What's the place where you feel the most safe and protected and secure? It's something different for everyone. I grew up playing in trees, so for me, it's any forest. And for Richard, my guest this week, it's a library.
I visited Richard at his home in Chicago, which is why you'll hear a the train rumbling by in the background every now and then. Richard's home is piled high with books, to the point that the stacks are starting to morph into furniture. It's amazing and I'm pretty jealous, because it's a lot easier to fit a library into your apartment than a forest.
There's no better feeling than creating a sanctuary where you live, whatever that sanctuary happens to be. If you're lucky, and you're in control of your surroundings, you can shape your whole world into anything you want it to be. But what if you live in someone else's world -- for example, a queer person surrounded by hostile heterosexuals? Well then you have to do the best you can -- often by creating a secret little pocket of a world that you can escape into. For a long, long time, that's what LGBTs have had to do, with gay ghettos and windowless bars and drag balls and certain seminaries.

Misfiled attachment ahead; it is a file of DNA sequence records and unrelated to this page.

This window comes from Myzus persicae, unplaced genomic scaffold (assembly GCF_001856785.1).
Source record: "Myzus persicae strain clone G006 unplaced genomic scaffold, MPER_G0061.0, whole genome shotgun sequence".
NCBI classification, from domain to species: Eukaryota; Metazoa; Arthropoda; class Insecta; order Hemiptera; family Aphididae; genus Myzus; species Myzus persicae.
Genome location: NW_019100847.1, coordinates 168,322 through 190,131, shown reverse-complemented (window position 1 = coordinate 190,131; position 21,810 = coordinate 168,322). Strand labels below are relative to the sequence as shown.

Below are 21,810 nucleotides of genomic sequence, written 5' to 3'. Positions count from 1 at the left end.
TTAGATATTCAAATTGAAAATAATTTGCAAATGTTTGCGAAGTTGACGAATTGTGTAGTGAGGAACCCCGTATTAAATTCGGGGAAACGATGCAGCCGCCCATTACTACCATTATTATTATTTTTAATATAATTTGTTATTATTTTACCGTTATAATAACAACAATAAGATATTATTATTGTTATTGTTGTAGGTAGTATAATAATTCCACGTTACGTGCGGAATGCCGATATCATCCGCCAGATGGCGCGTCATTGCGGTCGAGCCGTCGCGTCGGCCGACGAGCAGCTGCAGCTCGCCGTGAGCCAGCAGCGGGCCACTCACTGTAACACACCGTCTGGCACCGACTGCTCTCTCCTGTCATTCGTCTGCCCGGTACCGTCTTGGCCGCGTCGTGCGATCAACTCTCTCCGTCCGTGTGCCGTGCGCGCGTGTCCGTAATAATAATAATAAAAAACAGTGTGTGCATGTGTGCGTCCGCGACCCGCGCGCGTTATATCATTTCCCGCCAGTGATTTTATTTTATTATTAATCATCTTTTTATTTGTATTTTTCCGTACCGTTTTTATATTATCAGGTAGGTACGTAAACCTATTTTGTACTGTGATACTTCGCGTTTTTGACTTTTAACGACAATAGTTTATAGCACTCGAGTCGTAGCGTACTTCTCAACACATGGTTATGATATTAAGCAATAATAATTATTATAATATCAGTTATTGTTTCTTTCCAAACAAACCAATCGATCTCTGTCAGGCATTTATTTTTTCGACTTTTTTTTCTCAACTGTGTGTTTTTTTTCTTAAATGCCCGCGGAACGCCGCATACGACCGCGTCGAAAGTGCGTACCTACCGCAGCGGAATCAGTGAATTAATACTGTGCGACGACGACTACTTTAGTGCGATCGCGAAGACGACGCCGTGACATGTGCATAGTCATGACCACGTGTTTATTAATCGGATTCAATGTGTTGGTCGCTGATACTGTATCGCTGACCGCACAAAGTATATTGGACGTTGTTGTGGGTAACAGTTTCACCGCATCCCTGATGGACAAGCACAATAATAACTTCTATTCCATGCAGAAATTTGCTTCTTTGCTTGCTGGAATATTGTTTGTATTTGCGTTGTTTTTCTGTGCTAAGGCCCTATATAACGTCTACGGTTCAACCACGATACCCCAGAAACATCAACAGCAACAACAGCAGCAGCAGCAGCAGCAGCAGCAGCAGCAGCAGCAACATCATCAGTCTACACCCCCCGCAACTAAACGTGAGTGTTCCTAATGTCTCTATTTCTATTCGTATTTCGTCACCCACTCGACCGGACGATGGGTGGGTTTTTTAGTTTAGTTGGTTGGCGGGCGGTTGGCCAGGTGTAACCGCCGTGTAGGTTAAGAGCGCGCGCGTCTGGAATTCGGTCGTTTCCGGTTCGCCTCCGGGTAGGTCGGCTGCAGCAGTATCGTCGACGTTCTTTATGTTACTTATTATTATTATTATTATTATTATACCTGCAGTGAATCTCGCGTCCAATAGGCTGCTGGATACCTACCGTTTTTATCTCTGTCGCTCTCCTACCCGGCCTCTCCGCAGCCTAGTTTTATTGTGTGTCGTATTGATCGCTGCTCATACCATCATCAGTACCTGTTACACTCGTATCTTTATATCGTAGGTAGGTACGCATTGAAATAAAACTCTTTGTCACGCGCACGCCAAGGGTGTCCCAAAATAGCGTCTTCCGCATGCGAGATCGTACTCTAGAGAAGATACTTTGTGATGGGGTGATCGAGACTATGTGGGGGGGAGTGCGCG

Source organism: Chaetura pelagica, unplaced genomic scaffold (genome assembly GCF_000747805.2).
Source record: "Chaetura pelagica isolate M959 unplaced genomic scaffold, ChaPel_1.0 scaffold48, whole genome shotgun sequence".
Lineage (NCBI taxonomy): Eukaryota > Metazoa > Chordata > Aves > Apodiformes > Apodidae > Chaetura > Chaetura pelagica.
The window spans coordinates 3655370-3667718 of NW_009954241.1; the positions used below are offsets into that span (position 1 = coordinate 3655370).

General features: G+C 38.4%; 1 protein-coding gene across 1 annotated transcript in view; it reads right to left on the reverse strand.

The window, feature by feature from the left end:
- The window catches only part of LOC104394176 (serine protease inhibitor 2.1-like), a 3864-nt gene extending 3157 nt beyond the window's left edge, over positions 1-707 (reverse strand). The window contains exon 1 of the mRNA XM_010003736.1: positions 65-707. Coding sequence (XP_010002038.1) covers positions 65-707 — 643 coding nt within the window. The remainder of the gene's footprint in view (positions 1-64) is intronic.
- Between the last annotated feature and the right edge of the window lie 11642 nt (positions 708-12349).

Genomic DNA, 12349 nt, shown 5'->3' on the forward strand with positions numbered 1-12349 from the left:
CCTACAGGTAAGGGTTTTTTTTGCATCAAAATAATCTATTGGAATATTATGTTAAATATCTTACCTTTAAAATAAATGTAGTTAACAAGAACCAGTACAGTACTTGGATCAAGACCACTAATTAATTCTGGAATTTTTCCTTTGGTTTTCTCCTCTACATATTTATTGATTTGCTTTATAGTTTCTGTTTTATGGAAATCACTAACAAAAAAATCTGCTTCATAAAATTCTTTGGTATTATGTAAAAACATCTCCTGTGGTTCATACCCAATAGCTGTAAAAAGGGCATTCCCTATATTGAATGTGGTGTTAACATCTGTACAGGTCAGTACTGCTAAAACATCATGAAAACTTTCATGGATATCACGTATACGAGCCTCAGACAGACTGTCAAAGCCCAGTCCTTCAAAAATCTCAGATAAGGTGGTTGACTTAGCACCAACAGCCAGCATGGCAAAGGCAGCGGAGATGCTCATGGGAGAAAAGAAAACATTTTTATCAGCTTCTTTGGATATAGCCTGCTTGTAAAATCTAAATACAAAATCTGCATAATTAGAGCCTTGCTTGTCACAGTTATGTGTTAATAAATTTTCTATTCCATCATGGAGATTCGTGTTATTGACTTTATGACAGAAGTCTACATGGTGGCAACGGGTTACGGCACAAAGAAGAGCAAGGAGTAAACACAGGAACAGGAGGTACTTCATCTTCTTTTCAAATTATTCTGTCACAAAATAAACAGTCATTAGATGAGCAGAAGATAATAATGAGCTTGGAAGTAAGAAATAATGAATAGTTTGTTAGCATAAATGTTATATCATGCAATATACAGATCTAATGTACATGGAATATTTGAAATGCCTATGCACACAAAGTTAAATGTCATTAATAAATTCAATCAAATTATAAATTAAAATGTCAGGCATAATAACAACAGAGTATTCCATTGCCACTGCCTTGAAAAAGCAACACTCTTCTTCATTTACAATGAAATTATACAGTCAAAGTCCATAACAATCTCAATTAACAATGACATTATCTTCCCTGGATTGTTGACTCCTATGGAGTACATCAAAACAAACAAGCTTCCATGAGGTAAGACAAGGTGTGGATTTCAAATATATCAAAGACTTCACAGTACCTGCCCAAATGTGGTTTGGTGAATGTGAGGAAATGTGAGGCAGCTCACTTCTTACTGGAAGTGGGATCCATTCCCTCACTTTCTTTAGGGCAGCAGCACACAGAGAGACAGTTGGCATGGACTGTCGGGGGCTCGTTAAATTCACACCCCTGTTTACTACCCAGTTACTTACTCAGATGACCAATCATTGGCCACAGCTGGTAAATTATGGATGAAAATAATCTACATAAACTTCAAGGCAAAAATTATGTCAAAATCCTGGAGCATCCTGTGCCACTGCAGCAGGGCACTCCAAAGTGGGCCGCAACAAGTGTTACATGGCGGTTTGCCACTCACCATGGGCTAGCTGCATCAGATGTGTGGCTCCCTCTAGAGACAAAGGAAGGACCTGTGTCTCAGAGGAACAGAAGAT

And although he's free to enjoy his own library today, for years Richard was forced to create a secret sanctuary of his own, growing up in surroundings that he simultaneously loved and feared.
Redwall was turned into an animated show -- here's the pilot:
Parisian Kevin MacLeod (incompetech.com)
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